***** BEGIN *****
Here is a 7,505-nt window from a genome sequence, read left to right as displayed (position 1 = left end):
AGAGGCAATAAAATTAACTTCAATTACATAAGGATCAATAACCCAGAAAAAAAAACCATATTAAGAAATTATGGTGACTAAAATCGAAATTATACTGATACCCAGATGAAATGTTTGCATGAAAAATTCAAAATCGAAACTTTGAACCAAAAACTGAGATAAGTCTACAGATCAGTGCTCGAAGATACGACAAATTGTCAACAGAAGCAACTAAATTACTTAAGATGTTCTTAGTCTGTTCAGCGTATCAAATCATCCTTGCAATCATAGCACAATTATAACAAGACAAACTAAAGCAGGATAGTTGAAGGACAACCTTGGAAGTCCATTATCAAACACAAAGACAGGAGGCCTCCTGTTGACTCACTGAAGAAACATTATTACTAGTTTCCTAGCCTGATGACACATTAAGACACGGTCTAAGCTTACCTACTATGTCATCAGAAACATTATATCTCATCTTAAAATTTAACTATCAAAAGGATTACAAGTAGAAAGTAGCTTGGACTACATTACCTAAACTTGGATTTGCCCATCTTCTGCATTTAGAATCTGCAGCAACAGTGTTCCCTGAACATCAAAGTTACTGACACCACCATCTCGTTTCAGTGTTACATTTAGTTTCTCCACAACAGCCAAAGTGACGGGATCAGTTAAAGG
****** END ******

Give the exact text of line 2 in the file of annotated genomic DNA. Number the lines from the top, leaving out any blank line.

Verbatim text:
AGAGGCAATAAAATTAACTTCAATTACATAAGGATCAATAACCCAGAAAAAAAAACCATATTAAGAAATTATGGTGACTAAAATCGAAATTATACTGATACCCAGATGAAATGTTTGCATGAAAAATTCAAAATCGAAACTTTGAACCAAAAACTGAGATAAGTCTACAGATCAGTGCTCGAAGATACGACAAATTGTCAACAGAAGCAACTAAATTACTTAAGATGTTCTTAGTCTGTTCAGCGTATCAAATCATCCTTGCAATCATAGCACAATTATAACAAGACAAACTAAAGCAGGATAGTTGAAGGACAACCTTGGAAGTCCATTATCAAACACAAAGACAGGAGGCCTCCTGTTGACTCACTGAAGAAACATTATTACTAGTTTCCTAGCCTGATGACACATTAAGACACGGTCTAAGCTTACCTACTATGTCATCAGAAACATTATATCTCATCTTAAAATTTAACTATCAAAAGGATTACAAGTAGAAAGTAGCTTGGACTACATTACCTAAACTTGGATTTGCCCATCTTCTGCATTTAGAATCTGCAGCAACAGTGTTCCCTGAACATCAAAGTTACTGACACCACCATCTCGTTTCAGTGTTACATTTAGTTTCTCCACAACAGCCAAAGTGACGGGATCAGTTAAAGG